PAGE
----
Russia’s antagonistic relations with the West have surged over time, with Russia’s invasion of Ukraine causing a near complete rupture. In this year’s Annual Russia Conference, we examine the worsening spiral of relations since 2014.
What has been the impact of words and language use? Is political rhetoric merely propaganda or has official rhetoric mattered on a more fundamental level? More concretely and for the future, what are the trade-offs between threat of force and talk across the table in Russia-West relations? Finally, given Russia's war against Ukraine, what are the prospects for Russia–Europe relations?
This year’s conference is also the capstone conference for the NUPI led project When every act is war – post-Crimea conflict dynamics and Russian foreign policy (WARU).
|08:30||Opening and welcome|
|By NUPI Director Kari M. Osland|
|By Minister of Foreign Affairs Anniken Huitfeldt|
|08:50||Introducing the conference|
|By NUPI Research Professor Julie Wilhelmsen|
|09:00||Discussion I: Do words matter in Russia-West relations?|
|This discussion will address how Russia and the West have related to each other in recent years, through the prism of their rhetoric about each other. Zooming in on Russian rhetoric and action, this panel will discuss Russia’s interpretation of colour revolutions, Western ‘double standards’, and specific foreign policy discourses and practices. What are the implications? How to distinguish between ‘propaganda’ and ‘worldview’? Does language use and rhetorical interaction matter?|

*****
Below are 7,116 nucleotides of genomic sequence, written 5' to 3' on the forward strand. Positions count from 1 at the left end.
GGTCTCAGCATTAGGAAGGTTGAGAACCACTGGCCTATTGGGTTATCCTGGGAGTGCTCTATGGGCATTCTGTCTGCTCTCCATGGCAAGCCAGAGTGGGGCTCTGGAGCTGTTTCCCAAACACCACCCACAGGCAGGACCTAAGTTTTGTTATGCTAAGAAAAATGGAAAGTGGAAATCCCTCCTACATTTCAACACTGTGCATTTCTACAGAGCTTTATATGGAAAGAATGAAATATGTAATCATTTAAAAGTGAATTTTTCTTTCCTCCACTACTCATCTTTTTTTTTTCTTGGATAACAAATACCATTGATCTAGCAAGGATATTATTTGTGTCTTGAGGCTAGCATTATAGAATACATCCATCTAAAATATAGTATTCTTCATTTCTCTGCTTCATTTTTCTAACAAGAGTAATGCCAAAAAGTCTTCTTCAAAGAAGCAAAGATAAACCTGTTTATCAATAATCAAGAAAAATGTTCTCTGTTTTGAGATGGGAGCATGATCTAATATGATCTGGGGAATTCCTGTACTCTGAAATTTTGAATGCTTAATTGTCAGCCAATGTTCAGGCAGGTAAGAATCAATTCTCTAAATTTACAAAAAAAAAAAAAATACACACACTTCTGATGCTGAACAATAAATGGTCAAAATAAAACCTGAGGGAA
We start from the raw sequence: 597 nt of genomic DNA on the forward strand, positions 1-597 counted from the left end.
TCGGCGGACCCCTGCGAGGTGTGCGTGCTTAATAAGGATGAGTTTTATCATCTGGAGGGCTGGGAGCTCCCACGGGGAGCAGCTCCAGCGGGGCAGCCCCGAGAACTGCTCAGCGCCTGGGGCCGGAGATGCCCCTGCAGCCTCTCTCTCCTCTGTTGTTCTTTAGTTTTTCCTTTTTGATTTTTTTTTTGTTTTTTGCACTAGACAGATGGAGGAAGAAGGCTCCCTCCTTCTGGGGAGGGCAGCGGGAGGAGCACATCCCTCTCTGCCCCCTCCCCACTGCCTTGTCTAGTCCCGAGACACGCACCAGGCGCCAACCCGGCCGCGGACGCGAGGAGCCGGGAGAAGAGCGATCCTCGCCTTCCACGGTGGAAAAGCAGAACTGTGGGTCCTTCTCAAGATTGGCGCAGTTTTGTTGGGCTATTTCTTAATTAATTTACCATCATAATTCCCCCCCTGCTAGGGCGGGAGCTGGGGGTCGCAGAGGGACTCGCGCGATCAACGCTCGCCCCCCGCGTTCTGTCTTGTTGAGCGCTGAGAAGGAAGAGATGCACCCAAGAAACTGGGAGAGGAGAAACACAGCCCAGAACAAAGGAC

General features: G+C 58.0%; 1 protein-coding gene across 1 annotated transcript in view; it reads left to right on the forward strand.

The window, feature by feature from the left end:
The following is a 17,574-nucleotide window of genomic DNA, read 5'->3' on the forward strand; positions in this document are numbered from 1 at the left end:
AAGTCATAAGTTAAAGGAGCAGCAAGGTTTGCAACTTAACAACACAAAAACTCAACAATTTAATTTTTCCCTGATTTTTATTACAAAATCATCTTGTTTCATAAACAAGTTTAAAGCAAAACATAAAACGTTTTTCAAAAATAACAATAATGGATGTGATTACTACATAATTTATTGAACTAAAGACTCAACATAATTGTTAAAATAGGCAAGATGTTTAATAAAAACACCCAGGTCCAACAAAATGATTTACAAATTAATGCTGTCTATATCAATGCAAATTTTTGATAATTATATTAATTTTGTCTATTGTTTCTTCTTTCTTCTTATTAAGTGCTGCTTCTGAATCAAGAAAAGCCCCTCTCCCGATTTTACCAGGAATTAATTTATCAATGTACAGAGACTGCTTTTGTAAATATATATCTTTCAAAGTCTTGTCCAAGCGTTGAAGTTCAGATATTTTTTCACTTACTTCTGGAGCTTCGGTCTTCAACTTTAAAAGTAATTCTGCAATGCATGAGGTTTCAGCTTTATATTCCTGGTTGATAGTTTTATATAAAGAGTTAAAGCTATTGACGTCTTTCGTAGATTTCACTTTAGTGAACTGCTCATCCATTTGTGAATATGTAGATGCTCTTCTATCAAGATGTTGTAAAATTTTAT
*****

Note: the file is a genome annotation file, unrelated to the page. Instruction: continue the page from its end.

|10:10||Discussion II: Confrontation and diplomacy in Russia-West relations|
|This discussion will address strategies of force, support and diplomacy in Russia-West relations following Russia’s war on Ukraine from 2014. A downward spiral in Russia-West relations has resulted in a near total lack of trust and communication. Following Russia’s invasion in 2022, diplomacy seems to have become obsolete. Speakers will discuss the current US debate on how to deal with Russia and the war in Ukraine, whether Russia can compromise, and consider the scope and prospects for diplomacy within the current great power context.|
|11:15||Keynote speech: Is Ukraine part of Europe now, and could Russia accept it?|
|ZOiS Director Gwendolyn Sasse delivers the keynote speech followed by a conversation with the moderator (TBC)|
|11:35||Discussion III: The Future of Russia-Europe relations|
|This discussion develops Sasse’s keynote further by examining the issues and stakeholders that shape future Russia-Europe relations. How complete is the break in Russia-EU relations? How do young Russians and Europeans relate to each other? What role do civil society actors play in Russia-Europe relations? Will relations in the High North follow a different pattern from elsewhere along the new Russia-NATO border?|